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Pride & Property: An Interdisciplinary Analysis of Their Symbiotic Relationship


Pride and property are mutually reinforcing, symbiotic concepts through which individuals express their identity in a biologically, economically, and psychologically driven manner that generates evolutionarily advantageous conditions. This Article is the first to extensively examine the correlative components of pride and property ownership. It is an interdisciplinary treatment of pride and property — engaging with law, economics, psychology, evolutionary biology, evolutionary psychology, and philosophy. The grossly under-studied “authentic”, achievement-oriented, and motivational variety of pride (as contrasted with the much-vilified “hubristic” kind) has recently been heralded as perhaps the most important human emotion for evolutionary purposes. The Article explains that authentic pride is adaptive, functional, and manifests itself in evolutionarily beneficial ways — including through its interaction with property. The Article also outlines the mechanics of a pride based-utility function.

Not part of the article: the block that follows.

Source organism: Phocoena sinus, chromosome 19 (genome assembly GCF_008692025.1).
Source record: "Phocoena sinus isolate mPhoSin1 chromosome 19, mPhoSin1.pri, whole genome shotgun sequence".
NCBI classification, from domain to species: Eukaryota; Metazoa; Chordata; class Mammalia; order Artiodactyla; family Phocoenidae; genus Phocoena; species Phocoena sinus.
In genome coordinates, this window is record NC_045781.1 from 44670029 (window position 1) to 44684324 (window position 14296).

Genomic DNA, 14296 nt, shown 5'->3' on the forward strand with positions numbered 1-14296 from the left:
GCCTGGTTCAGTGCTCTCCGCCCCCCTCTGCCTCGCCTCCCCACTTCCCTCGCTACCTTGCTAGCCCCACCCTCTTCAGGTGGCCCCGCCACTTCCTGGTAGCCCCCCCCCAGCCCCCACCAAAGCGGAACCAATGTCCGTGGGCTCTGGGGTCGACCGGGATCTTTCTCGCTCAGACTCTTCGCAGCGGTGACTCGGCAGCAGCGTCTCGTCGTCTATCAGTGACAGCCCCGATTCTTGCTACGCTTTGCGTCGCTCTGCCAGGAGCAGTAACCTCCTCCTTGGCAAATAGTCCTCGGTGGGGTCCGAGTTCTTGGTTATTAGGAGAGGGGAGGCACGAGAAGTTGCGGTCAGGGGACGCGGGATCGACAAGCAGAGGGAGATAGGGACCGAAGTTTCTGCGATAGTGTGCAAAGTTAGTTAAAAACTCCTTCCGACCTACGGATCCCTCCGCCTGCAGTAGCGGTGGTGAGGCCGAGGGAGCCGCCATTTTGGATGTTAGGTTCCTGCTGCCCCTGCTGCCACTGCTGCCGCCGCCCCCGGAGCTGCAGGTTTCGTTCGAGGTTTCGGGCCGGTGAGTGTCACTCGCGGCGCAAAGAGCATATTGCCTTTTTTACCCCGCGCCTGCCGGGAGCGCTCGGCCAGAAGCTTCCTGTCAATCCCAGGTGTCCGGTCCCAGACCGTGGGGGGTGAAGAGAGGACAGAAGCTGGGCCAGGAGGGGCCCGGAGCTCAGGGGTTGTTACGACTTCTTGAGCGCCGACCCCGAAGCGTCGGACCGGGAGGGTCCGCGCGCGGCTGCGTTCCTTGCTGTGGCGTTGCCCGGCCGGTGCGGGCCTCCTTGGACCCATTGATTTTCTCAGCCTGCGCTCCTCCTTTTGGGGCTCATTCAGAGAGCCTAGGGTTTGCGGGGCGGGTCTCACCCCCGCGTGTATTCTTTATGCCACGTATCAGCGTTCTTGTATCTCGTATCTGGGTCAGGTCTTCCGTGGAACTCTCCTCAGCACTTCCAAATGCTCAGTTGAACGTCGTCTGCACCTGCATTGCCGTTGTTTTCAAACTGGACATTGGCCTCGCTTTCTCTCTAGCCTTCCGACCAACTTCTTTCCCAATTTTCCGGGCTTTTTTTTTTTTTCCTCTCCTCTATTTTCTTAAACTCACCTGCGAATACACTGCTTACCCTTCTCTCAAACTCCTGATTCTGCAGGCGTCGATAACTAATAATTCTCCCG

Property has acquisitional and expressive functions, allowing ownership to be both the repository of pride-based utility and also useful as a vehicle through which evolutionarily-beneficial authentic pride can be expressed. Property can act as a “pride display” that signals status-deservedness to the greater community, enhancing the prospects of group acceptance critical to evolutionary fitness. Although literature has discussed property as integrated with one’s self-identity and personhood, and while recent research on pride has recognized its fundamental relationship to the self, very little if any existing analysis ties those two strands together to analyze pride in property as identity development and to evaluate the motivational role pride plays in the acquisition, maintenance, and improvement of property. This Article seeks to fill that void. It explores ways we might maximize the influence of the utility-enhancing aspects of the pride emotion and examines how we can find new appreciation for the role that identity and our emotions play in how we experience, manage, govern, and protect property.

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